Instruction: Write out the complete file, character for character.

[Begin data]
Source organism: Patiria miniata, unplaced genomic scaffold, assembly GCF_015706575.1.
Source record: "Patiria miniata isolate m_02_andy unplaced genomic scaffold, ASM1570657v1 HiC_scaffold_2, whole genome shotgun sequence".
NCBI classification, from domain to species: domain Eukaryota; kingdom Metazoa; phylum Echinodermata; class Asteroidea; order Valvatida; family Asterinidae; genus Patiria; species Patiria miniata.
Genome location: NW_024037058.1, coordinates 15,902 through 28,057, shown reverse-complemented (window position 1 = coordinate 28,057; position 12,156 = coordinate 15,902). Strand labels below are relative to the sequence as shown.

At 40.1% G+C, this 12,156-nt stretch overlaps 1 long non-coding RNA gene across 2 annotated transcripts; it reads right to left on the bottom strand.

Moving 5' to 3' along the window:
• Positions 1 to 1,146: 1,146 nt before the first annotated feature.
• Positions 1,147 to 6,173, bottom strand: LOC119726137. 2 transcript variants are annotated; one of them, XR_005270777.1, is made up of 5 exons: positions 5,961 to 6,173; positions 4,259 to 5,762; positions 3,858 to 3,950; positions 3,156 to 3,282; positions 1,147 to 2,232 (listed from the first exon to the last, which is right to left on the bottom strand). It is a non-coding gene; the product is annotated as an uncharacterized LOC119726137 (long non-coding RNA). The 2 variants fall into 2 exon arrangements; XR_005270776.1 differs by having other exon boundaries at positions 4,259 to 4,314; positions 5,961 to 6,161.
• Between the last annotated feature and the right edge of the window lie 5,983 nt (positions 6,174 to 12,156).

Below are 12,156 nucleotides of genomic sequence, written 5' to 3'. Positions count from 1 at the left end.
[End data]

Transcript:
Source organism: Patiria miniata, unplaced genomic scaffold, assembly GCF_015706575.1.
Source record: "Patiria miniata isolate m_02_andy unplaced genomic scaffold, ASM1570657v1 HiC_scaffold_2, whole genome shotgun sequence".
NCBI classification, from domain to species: domain Eukaryota; kingdom Metazoa; phylum Echinodermata; class Asteroidea; order Valvatida; family Asterinidae; genus Patiria; species Patiria miniata.
Genome location: NW_024037058.1, coordinates 15,902 through 28,057, shown reverse-complemented (window position 1 = coordinate 28,057; position 12,156 = coordinate 15,902). Strand labels below are relative to the sequence as shown.

At 40.1% G+C, this 12,156-nt stretch overlaps 1 long non-coding RNA gene across 2 annotated transcripts; it reads right to left on the bottom strand.

Moving 5' to 3' along the window:
• Positions 1 to 1,146: 1,146 nt before the first annotated feature.
• Positions 1,147 to 6,173, bottom strand: LOC119726137. 2 transcript variants are annotated; one of them, XR_005270777.1, is made up of 5 exons: positions 5,961 to 6,173; positions 4,259 to 5,762; positions 3,858 to 3,950; positions 3,156 to 3,282; positions 1,147 to 2,232 (listed from the first exon to the last, which is right to left on the bottom strand). It is a non-coding gene; the product is annotated as an uncharacterized LOC119726137 (long non-coding RNA). The 2 variants fall into 2 exon arrangements; XR_005270776.1 differs by having other exon boundaries at positions 4,259 to 4,314; positions 5,961 to 6,161.
• Between the last annotated feature and the right edge of the window lie 5,983 nt (positions 6,174 to 12,156).

Below are 12,156 nucleotides of genomic sequence, written 5' to 3'. Positions count from 1 at the left end.